The issue of colorism in the Black community is once again raised. This time, it is by the upcoming documentary “Dark Girls” by Bill Duke and D. Channsin Berry. This film deals with how dark-skinned women are at times less valued then lighter complected women, and how that can play itself out in various forms. Be it the latest music video, or what is considered beautiful, these sort of appraisals can shatter the self-esteem of those deemed “less than.” Though it is a difficult conversation to have, I look forward to seeing this documentary and how these intra-racial divisions will be addressed.
However, I do have something to add to this conversation. There is a tendency that I have noticed, that when dealing with issues of colorism, you would think that this issue does not affect Black men. While I can tell you from first hand experience that it does, I definitely understand why some Black men choose not to engage the topic.
For those of us who were and still are to some extent impacted by colorism, it represents something you are just supposed to “go through” as a child and “get over it.” Not exactly in a rush to violate the high ideals of being emotionally impervious, some Black men prefer to not talk about the ways in which they have been judged and mis-judged for being “the wrong shade” In fact, I read an interesting post about it this weekend. On filmmaker Olu Gittens blog she also talks about the upcoming documentary, and makes great points about what is often overlooked.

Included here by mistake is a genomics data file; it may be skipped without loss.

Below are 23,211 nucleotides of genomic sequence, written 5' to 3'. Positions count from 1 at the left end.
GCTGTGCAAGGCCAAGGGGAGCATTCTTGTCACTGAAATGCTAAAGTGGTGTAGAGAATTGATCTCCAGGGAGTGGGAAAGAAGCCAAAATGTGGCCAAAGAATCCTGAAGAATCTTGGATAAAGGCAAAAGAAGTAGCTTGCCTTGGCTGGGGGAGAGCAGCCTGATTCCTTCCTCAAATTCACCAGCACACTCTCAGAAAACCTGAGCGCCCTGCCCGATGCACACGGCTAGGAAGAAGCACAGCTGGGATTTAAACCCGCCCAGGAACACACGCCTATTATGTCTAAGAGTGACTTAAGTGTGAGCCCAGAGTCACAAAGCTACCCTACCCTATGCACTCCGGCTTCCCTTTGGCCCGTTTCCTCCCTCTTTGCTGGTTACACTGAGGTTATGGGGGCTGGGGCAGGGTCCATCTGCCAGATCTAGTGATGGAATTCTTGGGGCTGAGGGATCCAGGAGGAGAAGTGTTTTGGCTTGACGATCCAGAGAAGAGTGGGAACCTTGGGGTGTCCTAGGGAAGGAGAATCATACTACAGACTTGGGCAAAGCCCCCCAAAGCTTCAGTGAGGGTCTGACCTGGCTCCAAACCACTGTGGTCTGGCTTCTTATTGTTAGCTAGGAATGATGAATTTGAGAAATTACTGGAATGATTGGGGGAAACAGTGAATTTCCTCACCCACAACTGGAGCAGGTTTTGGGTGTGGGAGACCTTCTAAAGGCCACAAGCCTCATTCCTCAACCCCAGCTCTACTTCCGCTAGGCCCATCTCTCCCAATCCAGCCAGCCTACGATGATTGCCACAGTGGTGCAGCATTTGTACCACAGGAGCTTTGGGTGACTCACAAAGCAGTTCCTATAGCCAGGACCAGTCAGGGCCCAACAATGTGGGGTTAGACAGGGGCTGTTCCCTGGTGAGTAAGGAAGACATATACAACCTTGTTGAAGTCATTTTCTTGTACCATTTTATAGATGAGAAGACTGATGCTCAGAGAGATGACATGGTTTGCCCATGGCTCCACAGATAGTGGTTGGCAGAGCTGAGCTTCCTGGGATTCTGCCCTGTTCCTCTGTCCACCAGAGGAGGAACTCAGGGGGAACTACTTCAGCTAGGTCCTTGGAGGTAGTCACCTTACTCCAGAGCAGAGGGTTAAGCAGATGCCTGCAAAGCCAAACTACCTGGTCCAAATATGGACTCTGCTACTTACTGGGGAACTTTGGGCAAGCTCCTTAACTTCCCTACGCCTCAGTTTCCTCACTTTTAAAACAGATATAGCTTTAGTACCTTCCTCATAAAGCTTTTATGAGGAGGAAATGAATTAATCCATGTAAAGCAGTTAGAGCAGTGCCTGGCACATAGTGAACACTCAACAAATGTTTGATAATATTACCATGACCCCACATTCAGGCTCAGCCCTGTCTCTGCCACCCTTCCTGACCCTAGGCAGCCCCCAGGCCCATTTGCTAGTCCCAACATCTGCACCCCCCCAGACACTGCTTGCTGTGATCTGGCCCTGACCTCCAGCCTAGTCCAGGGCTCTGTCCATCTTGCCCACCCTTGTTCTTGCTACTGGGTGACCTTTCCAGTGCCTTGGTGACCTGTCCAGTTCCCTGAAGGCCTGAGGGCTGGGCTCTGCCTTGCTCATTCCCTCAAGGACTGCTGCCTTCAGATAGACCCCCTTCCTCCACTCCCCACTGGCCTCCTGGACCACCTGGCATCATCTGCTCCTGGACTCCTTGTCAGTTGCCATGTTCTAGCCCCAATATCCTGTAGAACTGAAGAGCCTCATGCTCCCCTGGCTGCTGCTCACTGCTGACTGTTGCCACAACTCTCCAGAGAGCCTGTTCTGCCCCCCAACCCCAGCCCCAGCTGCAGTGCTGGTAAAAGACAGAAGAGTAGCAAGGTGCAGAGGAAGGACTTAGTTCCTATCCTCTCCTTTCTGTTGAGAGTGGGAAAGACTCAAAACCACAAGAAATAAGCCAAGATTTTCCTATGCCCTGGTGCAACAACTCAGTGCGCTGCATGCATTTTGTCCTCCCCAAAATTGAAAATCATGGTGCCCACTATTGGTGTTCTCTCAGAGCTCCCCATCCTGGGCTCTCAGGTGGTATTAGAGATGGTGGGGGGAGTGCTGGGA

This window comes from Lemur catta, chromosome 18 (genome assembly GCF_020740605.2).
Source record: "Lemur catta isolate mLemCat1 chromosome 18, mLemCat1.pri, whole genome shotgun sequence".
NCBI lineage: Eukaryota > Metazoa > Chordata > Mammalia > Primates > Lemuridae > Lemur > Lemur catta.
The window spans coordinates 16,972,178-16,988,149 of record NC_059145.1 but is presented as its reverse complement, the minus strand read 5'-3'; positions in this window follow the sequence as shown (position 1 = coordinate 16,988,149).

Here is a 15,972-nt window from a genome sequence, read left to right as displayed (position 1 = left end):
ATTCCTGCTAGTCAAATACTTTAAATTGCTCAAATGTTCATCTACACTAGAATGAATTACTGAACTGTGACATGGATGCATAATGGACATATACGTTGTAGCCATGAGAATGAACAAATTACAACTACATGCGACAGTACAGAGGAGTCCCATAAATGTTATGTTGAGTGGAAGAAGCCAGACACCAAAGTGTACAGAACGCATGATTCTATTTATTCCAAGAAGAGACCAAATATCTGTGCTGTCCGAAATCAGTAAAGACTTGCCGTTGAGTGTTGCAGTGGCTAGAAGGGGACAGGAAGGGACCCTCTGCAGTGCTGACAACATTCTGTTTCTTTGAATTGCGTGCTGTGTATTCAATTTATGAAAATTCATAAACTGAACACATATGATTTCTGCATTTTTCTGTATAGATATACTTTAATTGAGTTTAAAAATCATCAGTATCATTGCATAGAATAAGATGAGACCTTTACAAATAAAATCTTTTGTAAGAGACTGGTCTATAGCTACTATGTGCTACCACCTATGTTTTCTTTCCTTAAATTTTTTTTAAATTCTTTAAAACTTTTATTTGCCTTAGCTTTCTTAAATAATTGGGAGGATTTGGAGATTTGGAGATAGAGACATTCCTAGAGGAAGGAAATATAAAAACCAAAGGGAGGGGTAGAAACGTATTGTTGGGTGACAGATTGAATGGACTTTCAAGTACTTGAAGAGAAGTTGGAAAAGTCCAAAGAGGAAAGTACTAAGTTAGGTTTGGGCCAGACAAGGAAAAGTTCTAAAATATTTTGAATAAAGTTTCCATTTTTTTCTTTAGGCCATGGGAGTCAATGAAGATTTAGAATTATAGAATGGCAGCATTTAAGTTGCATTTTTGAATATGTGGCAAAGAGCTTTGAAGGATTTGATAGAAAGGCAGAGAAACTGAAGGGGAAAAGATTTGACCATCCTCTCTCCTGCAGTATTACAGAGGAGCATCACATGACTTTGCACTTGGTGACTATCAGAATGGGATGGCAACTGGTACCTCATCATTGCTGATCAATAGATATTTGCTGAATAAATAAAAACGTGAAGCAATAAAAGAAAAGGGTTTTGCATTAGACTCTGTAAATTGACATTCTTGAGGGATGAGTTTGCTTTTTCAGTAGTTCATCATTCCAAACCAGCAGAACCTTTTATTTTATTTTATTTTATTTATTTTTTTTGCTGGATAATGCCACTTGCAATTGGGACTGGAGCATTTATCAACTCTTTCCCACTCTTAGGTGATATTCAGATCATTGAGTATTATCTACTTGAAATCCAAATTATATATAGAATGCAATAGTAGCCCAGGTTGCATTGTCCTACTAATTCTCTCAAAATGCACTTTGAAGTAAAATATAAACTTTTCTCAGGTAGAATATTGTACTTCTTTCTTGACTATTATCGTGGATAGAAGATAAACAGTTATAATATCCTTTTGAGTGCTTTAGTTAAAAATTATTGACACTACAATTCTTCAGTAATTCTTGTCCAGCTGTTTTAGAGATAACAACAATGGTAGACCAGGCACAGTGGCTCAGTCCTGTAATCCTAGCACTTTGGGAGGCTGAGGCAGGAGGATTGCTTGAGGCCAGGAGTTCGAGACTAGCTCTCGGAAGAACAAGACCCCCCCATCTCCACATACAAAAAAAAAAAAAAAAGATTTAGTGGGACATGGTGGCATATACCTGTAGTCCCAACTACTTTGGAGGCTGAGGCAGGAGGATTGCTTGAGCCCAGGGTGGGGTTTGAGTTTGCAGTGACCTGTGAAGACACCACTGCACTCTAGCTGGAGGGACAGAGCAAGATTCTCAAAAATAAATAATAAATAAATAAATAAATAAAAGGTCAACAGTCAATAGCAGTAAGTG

Instead of looking “bitter” this is one issue that we tend to clam up on. Self included, honestly. I won’t re-tell to you some of the spiteful things that have been said to me as a dark-skinned fellow, because I don’t want to empower those mis-educated voices. I did have issues with self-perception due to my complexion, but thankfully I shed them as I got older. I have cut everybody loose who made me feel less than for the simple reason of what shade I am. That’s how I dealt with it. But I can tell you that it was no cake-walk being my hue back in the day.
When you are regarded as more “dangerous” and menacing because of your skin shade, that ain’t a good feeling. It makes you at times go overboard to put people at ease around you. If you have ever had someone tell you that you don’t seem “approachable” well, thats something that can stick with you for more than a lil bit.
There is another reason why this is not a topic of comfort. We do it to one another. Yes, colorism comes from slavery, but much like the preview video to Dark Girls says, we keep it going. This is one issue that remains exclusively at our feet. We can write all the books and make all the films we want, but if we do not stop this grade by shade nonsense, it will be pointless. I would encourage us to drop this “Our Kind of People” way of thinking, but it has to reach far beyond just those of us who are aware of these things. It would take a complete change in values of the Black community to uproot this notion. Only then would our darker brothers and sisters begin to feel comfortable in their own skin, literally.
What do you think? Sound off in this latest poll, and the comments section as well.
Marc W. Polite
The Heavy Hued Harlemite